That's true in English, but we were given an Esperanto sentence to translate, and Esperanto tends to be far more logical than English, so "varma ĉemizo" would mean that the shirt itself is hot/warm. How about "varmiga ĉemizo" for a shirt that makes you warm?
I agree. The mean surely is that he bought a shirt to warm him, not a shirt which itself was warm/hot when he bought it.
oh , that exist ? wow :D i really wished to live in 1st world countries :D
"Varmeta", "varma", and "varmega" are all relative terms. In my experience, depending on who's speaking, "varma" could either mean "warm" or "hot" and so the whole scale can be adjusted for their starting point. In context, it's clear what they mean. In this beta course, however, that causes some inconsistencies. "Varmeta" is sometimes translated as "warm" and sometimes "luke-warm". Your answer is valid and could be sent to the estraro by clicking on the "Report a Problem" button and selecting "My answer should be accepted."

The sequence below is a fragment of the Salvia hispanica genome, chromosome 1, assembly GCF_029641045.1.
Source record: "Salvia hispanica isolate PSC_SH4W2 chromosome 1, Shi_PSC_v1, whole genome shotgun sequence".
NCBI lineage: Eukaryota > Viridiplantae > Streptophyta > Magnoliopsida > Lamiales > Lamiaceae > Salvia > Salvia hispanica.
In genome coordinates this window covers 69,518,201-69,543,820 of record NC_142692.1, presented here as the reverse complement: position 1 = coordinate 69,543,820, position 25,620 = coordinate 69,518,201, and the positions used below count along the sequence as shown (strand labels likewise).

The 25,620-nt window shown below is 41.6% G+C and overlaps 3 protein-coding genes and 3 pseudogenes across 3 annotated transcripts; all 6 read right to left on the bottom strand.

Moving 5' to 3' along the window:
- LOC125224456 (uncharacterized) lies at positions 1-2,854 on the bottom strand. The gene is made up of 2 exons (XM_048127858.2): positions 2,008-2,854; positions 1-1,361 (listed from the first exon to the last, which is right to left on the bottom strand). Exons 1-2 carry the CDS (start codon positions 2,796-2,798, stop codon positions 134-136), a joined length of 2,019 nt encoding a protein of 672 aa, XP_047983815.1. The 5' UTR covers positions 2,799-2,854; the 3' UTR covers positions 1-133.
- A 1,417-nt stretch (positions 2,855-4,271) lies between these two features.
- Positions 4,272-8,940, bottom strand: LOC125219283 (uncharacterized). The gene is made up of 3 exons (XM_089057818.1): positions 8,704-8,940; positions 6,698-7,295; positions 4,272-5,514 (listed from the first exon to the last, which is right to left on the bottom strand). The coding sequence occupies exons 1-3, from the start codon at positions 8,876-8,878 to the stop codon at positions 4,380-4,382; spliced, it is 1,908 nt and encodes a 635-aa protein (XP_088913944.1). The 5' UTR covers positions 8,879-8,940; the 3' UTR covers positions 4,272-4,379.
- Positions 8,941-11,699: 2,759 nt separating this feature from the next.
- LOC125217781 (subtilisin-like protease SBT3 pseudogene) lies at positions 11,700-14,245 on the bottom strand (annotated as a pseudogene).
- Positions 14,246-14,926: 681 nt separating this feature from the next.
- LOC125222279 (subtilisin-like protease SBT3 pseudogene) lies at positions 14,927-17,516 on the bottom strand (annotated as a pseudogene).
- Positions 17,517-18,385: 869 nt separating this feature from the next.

In English, a hot shirt would be one that is fashionable, or that makes the wearer look more attractive. "Hot" is often used as a synonym for "sexy", especially when applied to people, clothing, hairstyles and/or makeup.
(However, while a shirt that is "too hot" [tro varma] might sometimes be too revealing or scandalous, it's much more likely to mean one that makes the wearer feel uncomfortably warm.)
But the Duolingo Dictionary says otherwise.
There are also some good explanations right in this thread.